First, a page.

So rather than choosing to tell a narratively satisfying story, David Benioff and D.B. Weiss decided to tell a shocking one — one which subverted the audience’s expectations with regards to both character and narrative.
Unfortunately, when the goal became to subvert expectations rather than tell a good story, that left very little regard to their own plot points, in-universe rules and seasons-long character arcs. Turns out it’s very easy to shock audiences and subvert expectations when you throw out seven seasons worth of storytelling and characterization.
Which is exactly what this most recent Game of Thrones episode did.
Of course, most of us were clued into Daenerys’ fall into that which she tried so hard to fight against — the madness of the Targaryen. But as has been said over and over again, it’s not the what, but the how. We expected Daenerys Targaryen’s descent into becoming The Mad Queen to be a tragedy; instead, it was an emotionless afterthought, one that was foreshadowed but wasn’t supported by either the story or characterization.
After tracing Jaime’s growth over seven seasons and seeing him finally break free of Cersei’s influence, we then saw him regress in the span of an episode and a half to become the same person he was in the first season. Rather than see his redemption arc through to the end, our expectations were subverted, and we instead watched an egregious example of character assassination.
And, finally, after spending seven seasons of talking about breaking the wheel, and setting up various characters to be breakers of the wheel — both personal cycles and ones writ large — Game of Thrones then went and subverted all of our expectations about the thematic elements it has spent 10 years setting up and writing about.
Instead of continuing to have any sort of thoughtful discussion or storytelling about breaking the wheel, it seems as though the message of Game of Thrones is that the wheel is unbreakable and to try to work against it is futile.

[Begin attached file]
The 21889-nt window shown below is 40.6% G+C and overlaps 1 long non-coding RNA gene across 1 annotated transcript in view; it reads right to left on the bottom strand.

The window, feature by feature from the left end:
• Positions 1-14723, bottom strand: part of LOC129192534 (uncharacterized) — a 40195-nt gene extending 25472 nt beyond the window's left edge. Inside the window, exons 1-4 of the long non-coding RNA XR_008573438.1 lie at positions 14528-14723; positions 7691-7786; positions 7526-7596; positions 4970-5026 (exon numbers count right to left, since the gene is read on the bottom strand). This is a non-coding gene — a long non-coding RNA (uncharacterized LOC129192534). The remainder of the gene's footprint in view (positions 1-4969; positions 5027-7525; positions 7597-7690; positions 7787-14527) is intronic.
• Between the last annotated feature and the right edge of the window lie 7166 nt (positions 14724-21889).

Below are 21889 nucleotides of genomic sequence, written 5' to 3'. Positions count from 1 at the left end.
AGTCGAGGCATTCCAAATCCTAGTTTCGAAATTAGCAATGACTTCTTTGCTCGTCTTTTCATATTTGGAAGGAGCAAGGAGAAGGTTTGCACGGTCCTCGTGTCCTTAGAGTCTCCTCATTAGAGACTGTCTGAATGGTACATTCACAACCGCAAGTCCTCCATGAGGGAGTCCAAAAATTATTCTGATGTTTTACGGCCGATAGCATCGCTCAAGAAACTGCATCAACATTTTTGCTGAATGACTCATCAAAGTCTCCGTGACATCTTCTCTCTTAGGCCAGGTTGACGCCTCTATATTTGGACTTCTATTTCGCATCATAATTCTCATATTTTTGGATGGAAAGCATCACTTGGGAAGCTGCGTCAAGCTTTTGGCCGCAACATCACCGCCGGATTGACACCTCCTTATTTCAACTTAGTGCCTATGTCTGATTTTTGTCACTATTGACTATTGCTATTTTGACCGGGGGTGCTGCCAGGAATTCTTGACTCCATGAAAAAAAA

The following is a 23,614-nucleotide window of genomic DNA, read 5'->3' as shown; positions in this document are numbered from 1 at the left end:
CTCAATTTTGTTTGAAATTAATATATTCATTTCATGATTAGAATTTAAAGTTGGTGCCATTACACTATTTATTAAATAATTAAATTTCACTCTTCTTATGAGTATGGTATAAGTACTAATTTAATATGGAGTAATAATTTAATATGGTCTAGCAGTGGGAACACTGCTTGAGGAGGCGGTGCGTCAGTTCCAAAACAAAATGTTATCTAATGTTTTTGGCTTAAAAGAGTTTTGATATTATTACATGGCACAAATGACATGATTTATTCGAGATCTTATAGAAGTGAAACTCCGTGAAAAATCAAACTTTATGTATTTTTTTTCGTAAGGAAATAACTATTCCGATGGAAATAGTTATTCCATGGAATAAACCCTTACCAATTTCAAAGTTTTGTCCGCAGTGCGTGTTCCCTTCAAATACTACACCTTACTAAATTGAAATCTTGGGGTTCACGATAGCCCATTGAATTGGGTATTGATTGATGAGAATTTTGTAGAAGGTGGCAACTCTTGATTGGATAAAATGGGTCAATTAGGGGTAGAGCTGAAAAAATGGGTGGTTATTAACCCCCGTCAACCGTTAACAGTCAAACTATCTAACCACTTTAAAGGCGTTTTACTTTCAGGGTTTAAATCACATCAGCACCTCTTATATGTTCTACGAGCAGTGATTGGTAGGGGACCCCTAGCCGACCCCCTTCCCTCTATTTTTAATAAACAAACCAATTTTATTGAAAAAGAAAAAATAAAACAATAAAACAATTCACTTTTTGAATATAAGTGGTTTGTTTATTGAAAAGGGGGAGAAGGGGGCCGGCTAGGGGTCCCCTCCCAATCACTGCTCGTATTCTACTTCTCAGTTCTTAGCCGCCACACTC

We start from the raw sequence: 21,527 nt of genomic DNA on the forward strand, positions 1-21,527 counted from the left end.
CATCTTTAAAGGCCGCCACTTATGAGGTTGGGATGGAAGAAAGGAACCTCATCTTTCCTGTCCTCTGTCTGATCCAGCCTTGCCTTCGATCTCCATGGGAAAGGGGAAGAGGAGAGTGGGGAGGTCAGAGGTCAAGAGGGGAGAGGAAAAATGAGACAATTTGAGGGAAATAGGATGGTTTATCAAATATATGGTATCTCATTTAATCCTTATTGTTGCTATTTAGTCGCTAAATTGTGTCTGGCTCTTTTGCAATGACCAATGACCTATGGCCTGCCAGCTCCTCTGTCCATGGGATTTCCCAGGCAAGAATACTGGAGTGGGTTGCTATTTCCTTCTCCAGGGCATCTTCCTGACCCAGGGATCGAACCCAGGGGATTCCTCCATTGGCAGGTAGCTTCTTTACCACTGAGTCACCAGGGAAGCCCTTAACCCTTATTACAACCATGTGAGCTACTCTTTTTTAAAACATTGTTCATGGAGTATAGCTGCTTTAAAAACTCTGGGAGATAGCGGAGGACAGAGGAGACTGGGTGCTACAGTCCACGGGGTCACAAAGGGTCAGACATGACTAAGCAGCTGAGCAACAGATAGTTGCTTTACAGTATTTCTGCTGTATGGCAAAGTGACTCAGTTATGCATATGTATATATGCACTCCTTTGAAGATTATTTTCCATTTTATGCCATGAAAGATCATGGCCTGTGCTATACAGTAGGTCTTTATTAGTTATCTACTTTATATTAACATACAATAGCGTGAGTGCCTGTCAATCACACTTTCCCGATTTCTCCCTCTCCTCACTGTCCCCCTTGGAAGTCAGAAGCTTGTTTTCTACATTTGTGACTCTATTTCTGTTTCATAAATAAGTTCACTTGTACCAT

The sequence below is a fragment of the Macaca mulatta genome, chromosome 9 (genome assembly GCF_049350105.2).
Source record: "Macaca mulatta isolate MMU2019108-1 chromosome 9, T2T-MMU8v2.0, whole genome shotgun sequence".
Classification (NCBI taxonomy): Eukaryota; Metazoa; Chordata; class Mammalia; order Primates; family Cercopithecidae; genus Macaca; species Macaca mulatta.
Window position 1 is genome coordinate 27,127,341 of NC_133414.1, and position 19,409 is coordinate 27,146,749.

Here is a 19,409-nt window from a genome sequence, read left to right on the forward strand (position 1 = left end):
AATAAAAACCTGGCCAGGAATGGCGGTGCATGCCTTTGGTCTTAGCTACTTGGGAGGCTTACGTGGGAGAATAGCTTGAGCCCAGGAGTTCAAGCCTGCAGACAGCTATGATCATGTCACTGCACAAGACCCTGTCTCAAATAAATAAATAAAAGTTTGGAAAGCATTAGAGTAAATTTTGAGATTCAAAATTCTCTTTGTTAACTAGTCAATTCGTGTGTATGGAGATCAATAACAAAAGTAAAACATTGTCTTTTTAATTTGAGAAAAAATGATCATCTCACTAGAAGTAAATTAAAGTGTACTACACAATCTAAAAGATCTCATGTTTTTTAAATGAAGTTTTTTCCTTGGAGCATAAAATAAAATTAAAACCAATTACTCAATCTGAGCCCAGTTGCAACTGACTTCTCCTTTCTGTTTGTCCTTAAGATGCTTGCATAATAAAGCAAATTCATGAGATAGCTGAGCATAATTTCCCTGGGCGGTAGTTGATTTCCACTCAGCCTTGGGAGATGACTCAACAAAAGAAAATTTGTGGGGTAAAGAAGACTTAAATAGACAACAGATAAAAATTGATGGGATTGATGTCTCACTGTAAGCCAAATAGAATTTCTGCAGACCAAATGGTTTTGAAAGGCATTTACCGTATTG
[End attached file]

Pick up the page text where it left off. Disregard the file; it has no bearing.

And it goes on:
Daenerys, this eighth season tells us, was always going to be mad, no matter what route she took or what her actions were prior. Jaime was always going to wind up back with Cersei, no matter what character development he went through. Sandor Clegane was always going to die alone and unloved, with only his brother and fire at the very end, despite everything he might’ve deserved.
Game of Thrones started its journey as a show where anyone could be killed and anything could happen, and it’s ending its reign as a show where nothing matters — specifically not the seven seasons which came before it.
It’s certainly quite a subversion of expectations to tell a story that’s so rooted in the present. In this final season — and specifically in the most recent episode — Game of Thrones went wide on spectacle, subversion and shock and sacrificed story and character to get it.
Truly, if the show was going to subvert our expectations, it would’ve had some semblance of a happy ending. When the biggest villain of your show tells you that anyone who expects a happy ending isn’t paying attention, when a show trades on cruelty and violence and rape the way Game of Thrones has, then even a slanted happy ending would’ve been a huge subversion of our expectations.
That’s, of course, me at my most optimistic.
As a more grounded viewer, my expectations were thus: I thought the show was going to mean something, I expected the characters to grow and change and learn, I thought that eight seasons of storytelling would have something interesting to say.
But instead what we’ve gotten is a show where characters’ arcs are forgotten, where the storylines are ultimately unsatisfying, and where the final message is that no matter what we do or how we try, we’re destined to be trapped by the wheel and held hostage by our own worst impulses, forever.
Way to subvert my expectations, David Benioff and D.B. Weiss.